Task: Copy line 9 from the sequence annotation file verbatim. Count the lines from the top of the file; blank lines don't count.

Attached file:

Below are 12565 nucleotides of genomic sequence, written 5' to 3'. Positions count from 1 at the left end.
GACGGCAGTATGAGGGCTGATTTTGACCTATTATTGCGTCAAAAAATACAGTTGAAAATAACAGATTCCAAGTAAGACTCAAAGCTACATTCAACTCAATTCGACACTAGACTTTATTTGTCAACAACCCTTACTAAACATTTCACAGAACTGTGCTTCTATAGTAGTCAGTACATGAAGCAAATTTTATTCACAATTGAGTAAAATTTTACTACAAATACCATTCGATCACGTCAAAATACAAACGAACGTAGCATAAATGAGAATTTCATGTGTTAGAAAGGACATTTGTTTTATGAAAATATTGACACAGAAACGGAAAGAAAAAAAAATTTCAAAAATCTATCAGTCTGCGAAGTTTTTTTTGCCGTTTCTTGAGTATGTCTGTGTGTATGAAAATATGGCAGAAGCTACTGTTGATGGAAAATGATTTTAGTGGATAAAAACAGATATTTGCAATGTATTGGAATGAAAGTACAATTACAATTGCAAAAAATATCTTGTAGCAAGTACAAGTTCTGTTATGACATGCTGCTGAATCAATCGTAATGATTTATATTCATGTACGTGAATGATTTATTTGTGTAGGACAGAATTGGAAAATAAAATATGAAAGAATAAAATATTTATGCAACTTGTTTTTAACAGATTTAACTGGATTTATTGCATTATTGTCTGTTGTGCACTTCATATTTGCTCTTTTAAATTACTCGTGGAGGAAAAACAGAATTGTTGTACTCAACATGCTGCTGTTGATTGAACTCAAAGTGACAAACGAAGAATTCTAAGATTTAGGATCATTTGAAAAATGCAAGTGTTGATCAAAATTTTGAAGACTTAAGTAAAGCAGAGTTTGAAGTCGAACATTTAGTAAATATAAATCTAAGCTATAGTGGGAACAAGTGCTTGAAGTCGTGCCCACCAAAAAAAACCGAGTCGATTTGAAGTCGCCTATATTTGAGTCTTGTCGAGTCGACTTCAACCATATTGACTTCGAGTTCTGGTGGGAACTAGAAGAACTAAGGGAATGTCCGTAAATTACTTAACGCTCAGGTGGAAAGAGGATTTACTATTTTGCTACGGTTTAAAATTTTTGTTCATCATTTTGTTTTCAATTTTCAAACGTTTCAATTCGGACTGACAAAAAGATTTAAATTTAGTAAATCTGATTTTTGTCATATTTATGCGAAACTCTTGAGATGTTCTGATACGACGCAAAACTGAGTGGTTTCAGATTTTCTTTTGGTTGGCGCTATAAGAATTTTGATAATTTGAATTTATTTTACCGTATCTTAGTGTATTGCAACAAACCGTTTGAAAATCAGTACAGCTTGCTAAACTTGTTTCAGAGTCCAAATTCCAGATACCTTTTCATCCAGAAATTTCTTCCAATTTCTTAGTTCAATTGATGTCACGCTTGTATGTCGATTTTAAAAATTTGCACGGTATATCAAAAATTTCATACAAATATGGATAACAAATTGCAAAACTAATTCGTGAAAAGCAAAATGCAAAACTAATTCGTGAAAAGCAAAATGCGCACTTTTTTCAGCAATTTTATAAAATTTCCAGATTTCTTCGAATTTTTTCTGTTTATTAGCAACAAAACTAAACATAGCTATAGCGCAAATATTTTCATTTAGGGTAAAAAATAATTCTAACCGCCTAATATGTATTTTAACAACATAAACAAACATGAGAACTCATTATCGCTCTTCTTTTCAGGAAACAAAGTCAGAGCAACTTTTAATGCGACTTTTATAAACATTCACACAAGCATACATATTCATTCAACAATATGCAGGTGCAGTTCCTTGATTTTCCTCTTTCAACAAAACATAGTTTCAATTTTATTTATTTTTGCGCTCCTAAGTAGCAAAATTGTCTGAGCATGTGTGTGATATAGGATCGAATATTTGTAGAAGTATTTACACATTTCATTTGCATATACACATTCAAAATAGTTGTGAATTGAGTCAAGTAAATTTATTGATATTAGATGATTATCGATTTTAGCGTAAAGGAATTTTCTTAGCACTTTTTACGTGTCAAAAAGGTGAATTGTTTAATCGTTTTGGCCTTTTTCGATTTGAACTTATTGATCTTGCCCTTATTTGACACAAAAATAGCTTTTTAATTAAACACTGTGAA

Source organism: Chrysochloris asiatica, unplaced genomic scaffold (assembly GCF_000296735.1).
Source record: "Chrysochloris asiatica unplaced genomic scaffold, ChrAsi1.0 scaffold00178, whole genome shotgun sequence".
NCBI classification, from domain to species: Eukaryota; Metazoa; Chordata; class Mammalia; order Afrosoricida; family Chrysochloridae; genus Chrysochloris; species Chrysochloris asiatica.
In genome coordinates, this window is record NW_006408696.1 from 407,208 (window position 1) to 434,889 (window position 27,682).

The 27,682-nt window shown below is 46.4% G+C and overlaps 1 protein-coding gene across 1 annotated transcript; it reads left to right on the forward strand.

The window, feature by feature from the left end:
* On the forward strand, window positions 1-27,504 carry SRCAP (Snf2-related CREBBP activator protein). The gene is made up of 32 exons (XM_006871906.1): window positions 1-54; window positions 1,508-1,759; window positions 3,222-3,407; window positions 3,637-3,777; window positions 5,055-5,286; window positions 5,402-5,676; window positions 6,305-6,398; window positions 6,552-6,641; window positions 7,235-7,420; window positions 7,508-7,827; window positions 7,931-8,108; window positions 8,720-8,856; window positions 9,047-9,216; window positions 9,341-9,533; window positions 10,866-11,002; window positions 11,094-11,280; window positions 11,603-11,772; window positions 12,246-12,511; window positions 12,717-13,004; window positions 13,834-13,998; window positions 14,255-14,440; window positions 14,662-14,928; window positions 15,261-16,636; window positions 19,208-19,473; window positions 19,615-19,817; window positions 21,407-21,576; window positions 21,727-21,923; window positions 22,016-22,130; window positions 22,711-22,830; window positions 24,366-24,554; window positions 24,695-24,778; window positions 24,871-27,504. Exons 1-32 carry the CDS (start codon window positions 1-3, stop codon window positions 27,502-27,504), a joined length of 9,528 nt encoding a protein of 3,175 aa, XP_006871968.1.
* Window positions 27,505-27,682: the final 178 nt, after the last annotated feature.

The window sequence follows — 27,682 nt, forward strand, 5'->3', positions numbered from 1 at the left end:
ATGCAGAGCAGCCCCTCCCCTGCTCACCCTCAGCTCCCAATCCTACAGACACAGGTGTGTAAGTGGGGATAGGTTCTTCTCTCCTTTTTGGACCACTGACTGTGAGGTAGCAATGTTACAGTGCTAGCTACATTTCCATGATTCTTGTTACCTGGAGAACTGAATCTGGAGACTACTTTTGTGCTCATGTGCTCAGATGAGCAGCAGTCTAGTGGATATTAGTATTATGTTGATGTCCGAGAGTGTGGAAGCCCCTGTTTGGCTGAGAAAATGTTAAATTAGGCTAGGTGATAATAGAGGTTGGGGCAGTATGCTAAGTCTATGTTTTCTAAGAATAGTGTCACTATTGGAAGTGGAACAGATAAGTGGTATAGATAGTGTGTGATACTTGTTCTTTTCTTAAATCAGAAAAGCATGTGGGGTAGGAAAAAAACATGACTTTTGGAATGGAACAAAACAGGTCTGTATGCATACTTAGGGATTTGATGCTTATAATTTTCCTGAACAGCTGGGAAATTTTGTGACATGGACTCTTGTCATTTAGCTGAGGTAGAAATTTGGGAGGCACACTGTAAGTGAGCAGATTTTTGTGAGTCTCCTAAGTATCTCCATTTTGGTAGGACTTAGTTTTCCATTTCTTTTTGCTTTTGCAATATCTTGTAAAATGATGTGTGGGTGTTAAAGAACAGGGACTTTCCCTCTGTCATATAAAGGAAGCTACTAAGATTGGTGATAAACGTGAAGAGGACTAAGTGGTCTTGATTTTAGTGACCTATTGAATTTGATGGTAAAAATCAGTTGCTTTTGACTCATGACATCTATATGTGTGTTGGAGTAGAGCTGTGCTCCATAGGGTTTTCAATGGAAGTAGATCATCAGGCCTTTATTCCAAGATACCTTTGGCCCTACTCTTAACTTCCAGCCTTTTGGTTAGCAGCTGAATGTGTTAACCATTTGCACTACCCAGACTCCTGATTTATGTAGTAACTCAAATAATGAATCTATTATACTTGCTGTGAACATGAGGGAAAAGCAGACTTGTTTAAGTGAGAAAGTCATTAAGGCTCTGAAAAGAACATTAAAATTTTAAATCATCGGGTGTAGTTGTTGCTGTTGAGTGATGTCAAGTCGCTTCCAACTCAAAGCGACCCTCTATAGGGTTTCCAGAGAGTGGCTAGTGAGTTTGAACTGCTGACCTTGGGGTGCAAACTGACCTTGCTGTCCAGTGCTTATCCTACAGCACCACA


* On the forward strand, window positions 1-27,504 carry SRCAP (Snf2-related CREBBP activator protein). The gene is made up of 32 exons (XM_006871906.1): window positions 1-54; window positions 1,508-1,759; window positions 3,222-3,407; window positions 3,637-3,777; window positions 5,055-5,286; window positions 5,402-5,676; window positions 6,305-6,398; window positions 6,552-6,641; window positions 7,235-7,420; window positions 7,508-7,827; window positions 7,931-8,108; window positions 8,720-8,856; window positions 9,047-9,216; window positions 9,341-9,533; window positions 10,866-11,002; window positions 11,094-11,280; window positions 11,603-11,772; window positions 12,246-12,511; window positions 12,717-13,004; window positions 13,834-13,998; window positions 14,255-14,440; window positions 14,662-14,928; window positions 15,261-16,636; window positions 19,208-19,473; window positions 19,615-19,817; window positions 21,407-21,576; window positions 21,727-21,923; window positions 22,016-22,130; window positions 22,711-22,830; window positions 24,366-24,554; window positions 24,695-24,778; window positions 24,871-27,504. Exons 1-32 carry the CDS (start codon window positions 1-3, stop codon window positions 27,502-27,504), a joined length of 9,528 nt encoding a protein of 3,175 aa, XP_006871968.1.